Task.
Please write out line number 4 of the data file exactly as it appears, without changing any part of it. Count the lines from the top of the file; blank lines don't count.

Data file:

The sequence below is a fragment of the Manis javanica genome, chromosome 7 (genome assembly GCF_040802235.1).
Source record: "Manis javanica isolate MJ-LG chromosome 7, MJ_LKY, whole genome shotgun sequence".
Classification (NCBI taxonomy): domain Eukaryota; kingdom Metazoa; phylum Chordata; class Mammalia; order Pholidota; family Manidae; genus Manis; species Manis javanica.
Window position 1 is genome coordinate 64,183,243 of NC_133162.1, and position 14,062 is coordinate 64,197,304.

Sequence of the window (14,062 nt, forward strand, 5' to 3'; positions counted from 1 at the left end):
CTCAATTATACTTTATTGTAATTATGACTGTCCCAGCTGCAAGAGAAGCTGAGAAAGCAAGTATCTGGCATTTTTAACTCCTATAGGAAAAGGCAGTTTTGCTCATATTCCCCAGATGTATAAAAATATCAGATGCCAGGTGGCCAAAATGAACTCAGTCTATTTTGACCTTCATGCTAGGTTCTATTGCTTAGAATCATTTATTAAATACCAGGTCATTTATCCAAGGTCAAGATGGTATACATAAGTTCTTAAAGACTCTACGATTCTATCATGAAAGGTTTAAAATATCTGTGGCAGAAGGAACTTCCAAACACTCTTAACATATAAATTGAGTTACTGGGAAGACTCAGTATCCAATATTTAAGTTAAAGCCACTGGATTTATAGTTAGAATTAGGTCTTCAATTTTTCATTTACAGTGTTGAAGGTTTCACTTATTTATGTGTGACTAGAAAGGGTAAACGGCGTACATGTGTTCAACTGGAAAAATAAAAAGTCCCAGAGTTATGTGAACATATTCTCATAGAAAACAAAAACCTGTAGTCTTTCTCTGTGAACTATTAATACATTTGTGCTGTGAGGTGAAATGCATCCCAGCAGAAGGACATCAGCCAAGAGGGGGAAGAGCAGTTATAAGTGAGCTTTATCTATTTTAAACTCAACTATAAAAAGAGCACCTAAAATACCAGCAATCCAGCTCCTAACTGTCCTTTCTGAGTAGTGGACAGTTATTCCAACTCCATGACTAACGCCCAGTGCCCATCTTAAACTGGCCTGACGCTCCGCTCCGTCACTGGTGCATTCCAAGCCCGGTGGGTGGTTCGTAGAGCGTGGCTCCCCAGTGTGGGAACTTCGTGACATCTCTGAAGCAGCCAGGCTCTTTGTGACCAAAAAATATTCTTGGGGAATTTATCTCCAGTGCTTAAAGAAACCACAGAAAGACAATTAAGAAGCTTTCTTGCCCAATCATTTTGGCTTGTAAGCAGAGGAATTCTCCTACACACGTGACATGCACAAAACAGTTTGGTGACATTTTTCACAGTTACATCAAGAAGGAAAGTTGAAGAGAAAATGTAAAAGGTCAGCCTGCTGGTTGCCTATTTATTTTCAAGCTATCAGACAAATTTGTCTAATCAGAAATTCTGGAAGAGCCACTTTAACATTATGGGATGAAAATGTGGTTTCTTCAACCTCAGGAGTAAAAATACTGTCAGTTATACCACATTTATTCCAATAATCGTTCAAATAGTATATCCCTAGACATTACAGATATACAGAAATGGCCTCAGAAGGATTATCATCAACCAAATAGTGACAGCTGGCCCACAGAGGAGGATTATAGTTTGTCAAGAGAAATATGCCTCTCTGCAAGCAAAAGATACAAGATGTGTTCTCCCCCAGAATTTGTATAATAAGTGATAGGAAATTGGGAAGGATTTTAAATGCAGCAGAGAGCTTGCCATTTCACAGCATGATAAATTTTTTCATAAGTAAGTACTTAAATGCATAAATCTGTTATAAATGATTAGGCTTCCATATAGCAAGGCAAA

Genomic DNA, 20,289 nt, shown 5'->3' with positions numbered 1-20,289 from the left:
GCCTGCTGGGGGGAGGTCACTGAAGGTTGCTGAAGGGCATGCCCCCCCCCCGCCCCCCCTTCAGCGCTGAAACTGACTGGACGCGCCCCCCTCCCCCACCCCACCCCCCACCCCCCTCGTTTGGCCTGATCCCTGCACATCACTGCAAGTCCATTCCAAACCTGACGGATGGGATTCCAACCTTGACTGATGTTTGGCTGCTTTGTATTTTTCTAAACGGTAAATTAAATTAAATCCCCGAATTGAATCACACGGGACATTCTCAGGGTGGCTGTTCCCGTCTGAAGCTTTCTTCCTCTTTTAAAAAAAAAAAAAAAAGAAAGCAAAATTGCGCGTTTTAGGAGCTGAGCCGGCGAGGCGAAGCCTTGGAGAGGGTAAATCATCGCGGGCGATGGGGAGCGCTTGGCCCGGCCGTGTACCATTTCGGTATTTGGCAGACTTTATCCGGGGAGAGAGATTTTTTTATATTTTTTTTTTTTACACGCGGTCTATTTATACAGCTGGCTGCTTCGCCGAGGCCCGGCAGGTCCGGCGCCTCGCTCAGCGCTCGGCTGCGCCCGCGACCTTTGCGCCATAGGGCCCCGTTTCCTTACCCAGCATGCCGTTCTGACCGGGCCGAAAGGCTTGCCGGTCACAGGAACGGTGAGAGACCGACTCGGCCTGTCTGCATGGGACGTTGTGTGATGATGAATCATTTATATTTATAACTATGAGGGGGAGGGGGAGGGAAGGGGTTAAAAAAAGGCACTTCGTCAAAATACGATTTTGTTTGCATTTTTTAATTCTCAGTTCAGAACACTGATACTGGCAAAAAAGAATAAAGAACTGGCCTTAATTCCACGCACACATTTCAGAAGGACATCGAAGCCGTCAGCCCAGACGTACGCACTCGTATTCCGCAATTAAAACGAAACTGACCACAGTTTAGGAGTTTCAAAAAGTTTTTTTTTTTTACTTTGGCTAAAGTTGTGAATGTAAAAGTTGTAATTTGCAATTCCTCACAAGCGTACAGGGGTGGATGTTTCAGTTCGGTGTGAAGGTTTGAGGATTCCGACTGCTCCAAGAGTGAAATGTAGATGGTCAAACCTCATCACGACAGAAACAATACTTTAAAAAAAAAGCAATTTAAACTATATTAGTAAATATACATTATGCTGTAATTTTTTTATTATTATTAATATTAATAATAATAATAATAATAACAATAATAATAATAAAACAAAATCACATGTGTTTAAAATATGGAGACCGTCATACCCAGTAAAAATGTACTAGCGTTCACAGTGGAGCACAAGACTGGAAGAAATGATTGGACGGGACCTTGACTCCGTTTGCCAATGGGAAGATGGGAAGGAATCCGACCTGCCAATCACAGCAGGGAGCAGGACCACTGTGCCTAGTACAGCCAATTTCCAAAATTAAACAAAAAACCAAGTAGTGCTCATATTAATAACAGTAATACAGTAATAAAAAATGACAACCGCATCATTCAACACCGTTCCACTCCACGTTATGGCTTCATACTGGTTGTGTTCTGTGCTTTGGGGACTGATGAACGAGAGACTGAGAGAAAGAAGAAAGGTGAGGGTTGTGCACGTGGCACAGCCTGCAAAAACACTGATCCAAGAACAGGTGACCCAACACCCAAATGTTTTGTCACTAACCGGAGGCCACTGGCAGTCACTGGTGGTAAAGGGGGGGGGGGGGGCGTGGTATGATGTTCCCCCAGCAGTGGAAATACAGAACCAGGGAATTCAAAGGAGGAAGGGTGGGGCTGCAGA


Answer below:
Window position 1 is genome coordinate 64,183,243 of NC_133162.1, and position 14,062 is coordinate 64,197,304.